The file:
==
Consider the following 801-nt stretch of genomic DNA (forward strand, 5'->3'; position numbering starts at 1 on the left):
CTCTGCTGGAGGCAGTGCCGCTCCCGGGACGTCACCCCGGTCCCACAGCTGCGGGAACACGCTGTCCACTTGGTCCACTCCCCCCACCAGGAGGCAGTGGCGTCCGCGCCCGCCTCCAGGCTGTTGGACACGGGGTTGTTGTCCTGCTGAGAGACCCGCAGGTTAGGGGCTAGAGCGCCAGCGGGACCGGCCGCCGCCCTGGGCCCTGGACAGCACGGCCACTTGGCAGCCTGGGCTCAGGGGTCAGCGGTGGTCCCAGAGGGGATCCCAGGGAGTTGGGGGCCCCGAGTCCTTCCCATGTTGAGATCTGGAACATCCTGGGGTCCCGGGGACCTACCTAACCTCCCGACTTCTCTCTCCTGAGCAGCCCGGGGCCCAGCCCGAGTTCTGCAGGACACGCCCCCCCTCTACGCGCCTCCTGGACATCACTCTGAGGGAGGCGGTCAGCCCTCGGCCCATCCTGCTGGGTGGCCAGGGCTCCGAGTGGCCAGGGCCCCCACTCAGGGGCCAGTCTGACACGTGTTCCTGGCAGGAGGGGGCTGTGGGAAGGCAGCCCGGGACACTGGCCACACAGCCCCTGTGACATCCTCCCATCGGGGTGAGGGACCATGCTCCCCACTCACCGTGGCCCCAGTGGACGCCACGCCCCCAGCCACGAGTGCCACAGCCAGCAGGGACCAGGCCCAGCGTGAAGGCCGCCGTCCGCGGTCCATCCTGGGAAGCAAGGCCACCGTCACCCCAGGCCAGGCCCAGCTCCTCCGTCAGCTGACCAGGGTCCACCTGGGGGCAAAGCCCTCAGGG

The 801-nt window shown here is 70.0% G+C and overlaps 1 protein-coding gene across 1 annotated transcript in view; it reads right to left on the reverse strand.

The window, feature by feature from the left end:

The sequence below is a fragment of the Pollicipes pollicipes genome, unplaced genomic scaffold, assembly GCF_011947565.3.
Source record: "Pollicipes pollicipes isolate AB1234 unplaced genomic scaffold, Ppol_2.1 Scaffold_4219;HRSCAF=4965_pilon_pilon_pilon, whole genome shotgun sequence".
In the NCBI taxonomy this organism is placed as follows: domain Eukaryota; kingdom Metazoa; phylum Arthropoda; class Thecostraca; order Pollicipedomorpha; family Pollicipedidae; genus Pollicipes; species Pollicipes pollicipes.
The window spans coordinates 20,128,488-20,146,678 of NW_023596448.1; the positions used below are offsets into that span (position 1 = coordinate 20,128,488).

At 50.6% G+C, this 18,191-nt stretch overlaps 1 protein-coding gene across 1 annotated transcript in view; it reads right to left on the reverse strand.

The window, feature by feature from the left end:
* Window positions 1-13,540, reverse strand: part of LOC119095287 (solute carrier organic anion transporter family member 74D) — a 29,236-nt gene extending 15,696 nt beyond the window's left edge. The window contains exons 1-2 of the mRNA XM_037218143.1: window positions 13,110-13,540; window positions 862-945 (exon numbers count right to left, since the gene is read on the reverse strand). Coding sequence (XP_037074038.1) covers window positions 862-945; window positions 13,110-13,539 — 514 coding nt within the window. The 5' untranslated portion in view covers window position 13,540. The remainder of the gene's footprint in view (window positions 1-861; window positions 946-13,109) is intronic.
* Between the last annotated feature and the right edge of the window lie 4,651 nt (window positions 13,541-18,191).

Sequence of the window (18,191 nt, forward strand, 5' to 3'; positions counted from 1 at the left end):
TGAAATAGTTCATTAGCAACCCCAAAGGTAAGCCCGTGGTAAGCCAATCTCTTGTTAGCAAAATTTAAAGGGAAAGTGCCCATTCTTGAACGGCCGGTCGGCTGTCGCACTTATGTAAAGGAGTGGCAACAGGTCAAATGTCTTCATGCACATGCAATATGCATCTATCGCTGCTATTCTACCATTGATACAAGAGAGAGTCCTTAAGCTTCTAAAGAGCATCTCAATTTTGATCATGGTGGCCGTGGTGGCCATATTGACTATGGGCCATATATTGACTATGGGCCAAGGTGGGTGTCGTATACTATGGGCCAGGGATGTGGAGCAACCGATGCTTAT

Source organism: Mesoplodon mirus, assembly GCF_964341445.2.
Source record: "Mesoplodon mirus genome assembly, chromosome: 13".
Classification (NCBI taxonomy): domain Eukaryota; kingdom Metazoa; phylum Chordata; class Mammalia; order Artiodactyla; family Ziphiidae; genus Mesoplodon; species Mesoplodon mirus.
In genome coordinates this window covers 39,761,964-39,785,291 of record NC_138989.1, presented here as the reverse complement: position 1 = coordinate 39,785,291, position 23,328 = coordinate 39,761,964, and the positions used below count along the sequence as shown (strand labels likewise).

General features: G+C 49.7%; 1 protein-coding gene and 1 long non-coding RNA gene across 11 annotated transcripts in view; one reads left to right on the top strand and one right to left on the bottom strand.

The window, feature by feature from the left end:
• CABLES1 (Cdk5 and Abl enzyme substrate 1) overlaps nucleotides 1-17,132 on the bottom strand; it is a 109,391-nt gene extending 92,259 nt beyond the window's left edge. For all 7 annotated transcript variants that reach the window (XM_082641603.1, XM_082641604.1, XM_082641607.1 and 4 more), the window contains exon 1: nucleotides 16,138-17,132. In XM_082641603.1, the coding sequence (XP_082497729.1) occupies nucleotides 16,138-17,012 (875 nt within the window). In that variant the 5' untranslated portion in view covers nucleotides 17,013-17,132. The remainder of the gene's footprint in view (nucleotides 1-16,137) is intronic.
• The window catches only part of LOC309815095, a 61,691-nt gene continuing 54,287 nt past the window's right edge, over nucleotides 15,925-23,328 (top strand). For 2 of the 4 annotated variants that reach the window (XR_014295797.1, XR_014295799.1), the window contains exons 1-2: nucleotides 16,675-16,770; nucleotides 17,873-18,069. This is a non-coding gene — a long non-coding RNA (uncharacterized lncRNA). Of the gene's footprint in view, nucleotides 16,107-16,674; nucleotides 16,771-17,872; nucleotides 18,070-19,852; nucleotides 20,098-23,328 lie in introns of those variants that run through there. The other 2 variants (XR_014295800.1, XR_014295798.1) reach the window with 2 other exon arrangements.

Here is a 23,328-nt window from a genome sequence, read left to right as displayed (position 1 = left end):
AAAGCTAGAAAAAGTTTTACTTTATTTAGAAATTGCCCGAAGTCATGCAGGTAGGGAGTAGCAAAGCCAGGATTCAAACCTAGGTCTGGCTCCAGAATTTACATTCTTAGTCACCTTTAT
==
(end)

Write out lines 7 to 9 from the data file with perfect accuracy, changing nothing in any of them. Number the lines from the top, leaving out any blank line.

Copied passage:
In the NCBI taxonomy this organism is placed as follows: domain Eukaryota; kingdom Metazoa; phylum Arthropoda; class Thecostraca; order Pollicipedomorpha; family Pollicipedidae; genus Pollicipes; species Pollicipes pollicipes.
The window spans coordinates 20,128,488-20,146,678 of NW_023596448.1; the positions used below are offsets into that span (position 1 = coordinate 20,128,488).

At 50.6% G+C, this 18,191-nt stretch overlaps 1 protein-coding gene across 1 annotated transcript in view; it reads right to left on the reverse strand.